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How do I Introduce My Dog to a New Dog?

A few years ago we brought a second Golden Retriever home.  We were ecstatic to welcome a  new baby, we named Ivy,  into the family.  Gracie, our six-year-old Golden, was less enthusiastic about her new sister.  It reminded me of when I woke up in my college dorm one morning being greeted by my new roommate I did not know was coming.  It helps both humans and dogs when big changes are made slowly.  Introducing a new dog to your pack is most successful when proper training principles are followed.

Patience is Key

Most people do not become best friends the first day they meet each other.  The same is true with dogs.  We cannot expect them to immediately love their new sibling.  Imagine if when you were a child, your parent or guardian brought home a new kid and said, “You will love him now.”  That probably would not have gone over very well.  Rushing the process is detrimental to the end goal and can even be dangerous. Introducing your current pup to a new puppy or adult dog should be done slowly in multiple steps.  Your patience will be rewarded when, in the end, both dogs are cuddling and playing with each other like old pals.

Walk it Out

Going for a walk is a great opportunity for the first introduction.  Both dogs will be on neutral territory.  Remember to have plenty of high-value treats with you as with any training.  Begin with  two people walking the dogs at a significant distance apart from each other.  They should be able to see and smell each other but not touch.  If they are polite and peaceful, reward them with a treat and verbal praise.  As long as everyone is on their best behavior, it is okay to shorten the distance in increments.  Give your dogs a reward and praise each time you reduce the distance between them.  Once they are close enough, alternate the dogs to give both an opportunity to lead.  Finally, allow them to walk side-by-side.  It is okay if it takes several trips to get to this point.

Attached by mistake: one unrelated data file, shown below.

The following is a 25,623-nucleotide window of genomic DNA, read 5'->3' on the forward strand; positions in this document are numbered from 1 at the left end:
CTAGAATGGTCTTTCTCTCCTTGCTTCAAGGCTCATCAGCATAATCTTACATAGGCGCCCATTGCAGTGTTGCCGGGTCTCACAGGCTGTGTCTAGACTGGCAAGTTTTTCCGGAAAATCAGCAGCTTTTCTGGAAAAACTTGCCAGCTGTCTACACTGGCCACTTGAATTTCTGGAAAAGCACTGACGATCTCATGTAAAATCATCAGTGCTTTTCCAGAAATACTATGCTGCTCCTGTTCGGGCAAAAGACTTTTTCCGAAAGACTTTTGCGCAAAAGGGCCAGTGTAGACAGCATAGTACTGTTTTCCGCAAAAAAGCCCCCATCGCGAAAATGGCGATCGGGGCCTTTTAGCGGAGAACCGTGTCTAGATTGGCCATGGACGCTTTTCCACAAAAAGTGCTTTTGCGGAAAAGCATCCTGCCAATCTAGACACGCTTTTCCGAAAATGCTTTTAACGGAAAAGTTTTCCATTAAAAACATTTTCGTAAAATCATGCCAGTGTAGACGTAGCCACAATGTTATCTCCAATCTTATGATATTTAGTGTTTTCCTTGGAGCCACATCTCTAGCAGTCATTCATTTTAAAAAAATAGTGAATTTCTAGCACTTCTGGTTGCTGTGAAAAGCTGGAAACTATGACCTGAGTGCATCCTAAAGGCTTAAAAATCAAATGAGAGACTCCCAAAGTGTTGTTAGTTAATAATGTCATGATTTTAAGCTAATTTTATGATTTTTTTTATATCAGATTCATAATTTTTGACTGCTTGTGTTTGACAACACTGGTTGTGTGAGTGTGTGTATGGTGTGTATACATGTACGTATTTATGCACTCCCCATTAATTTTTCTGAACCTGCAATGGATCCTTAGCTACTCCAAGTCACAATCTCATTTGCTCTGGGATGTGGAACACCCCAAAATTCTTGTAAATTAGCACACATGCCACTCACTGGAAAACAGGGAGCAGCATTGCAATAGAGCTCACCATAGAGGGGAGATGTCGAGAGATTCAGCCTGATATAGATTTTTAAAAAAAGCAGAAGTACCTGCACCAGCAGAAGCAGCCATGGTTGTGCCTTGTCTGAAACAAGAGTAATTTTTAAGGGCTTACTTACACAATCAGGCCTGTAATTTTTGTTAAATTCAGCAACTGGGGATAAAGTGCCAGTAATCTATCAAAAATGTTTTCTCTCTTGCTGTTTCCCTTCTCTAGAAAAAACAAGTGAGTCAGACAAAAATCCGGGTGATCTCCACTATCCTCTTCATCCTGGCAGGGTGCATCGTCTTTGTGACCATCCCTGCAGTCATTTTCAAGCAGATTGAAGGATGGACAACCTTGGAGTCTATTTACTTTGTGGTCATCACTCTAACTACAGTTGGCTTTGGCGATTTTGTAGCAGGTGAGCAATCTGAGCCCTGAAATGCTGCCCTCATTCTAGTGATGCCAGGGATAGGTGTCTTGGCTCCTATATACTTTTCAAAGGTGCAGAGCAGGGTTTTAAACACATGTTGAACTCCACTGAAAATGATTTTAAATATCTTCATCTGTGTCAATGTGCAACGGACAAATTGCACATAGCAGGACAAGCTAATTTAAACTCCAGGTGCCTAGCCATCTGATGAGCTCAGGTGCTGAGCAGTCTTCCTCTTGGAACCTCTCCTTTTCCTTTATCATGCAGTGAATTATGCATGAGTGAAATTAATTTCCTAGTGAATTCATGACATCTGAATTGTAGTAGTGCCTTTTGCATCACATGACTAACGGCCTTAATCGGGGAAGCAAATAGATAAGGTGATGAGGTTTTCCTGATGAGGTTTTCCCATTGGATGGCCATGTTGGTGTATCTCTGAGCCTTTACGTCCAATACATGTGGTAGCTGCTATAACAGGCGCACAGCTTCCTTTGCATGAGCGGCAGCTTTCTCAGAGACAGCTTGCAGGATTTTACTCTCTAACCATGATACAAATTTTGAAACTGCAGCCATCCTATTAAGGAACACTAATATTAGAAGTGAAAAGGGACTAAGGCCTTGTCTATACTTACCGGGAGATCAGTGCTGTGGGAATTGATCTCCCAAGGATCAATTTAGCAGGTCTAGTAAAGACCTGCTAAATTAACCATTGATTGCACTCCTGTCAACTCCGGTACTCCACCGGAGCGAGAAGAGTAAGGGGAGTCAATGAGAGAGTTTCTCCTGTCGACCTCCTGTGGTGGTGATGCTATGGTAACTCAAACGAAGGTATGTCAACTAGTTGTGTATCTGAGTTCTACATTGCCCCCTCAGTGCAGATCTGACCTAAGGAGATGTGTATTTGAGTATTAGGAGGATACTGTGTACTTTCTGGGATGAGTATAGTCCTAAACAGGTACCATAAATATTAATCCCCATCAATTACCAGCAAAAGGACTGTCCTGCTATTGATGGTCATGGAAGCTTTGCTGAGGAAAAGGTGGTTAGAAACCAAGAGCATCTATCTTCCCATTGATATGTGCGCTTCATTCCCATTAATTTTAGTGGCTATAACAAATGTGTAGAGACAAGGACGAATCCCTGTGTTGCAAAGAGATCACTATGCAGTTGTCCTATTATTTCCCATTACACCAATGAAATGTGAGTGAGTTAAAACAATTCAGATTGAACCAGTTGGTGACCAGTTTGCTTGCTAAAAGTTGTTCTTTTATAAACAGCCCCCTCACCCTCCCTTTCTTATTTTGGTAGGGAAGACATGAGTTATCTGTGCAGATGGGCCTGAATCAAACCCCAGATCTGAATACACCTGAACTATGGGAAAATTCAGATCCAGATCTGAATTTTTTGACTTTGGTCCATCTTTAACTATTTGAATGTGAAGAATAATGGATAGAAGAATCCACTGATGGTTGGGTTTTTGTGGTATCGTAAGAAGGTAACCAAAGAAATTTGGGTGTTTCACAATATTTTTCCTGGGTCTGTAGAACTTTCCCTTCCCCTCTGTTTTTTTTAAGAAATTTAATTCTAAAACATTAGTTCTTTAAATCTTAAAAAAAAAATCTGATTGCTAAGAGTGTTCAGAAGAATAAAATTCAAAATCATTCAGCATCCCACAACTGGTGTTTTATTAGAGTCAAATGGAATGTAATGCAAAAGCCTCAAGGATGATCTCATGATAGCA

What to Look For

It is important to monitor the dog’s behavior during the walk.  If they begin to bark, jump at each other, or show their teeth, it is time to call it a day.  Negative reactions are not always that obvious, however.  Along with barking and baring teeth, look for hair standing up, a stiff-legged gait, or especially long eye contact.  These are all signs that the dogs are uncomfortable and the training session needs to end.

Take it to the House

The real test of their progress is in your house or apartment.  Once the dogs are walking side-by-side like BCFs (Best Canine Friends), it is time to see how things go at home.  A baby gate will be immensely helpful.  Place the gate in a doorway and have one dog on each side.  There should be someone with each dog.  If your dogs are big enough to jump over the gate, you will want to be prepared to try and stop them.  Just like during the walk, good behavior should be rewarded with treats and praise.  Repeat this process a few times until they seem completely relaxed around each other.  Then you can remove the gate.  You will still want to be close by in case something happens.  Make sure there are no toys and treats around for them to fight over.  Your diligence and patience will be rewarded in the end.

Bringing a new dog into your family while keeping the peace can be difficult.  It is most successful when multiple people are involved.  We would love to help you welcome a new baby into your pack.  Please give 2 Paws Up Inc. a call for your training and pet sitting needs.  Also, continue to follow our blog for great pet tips.

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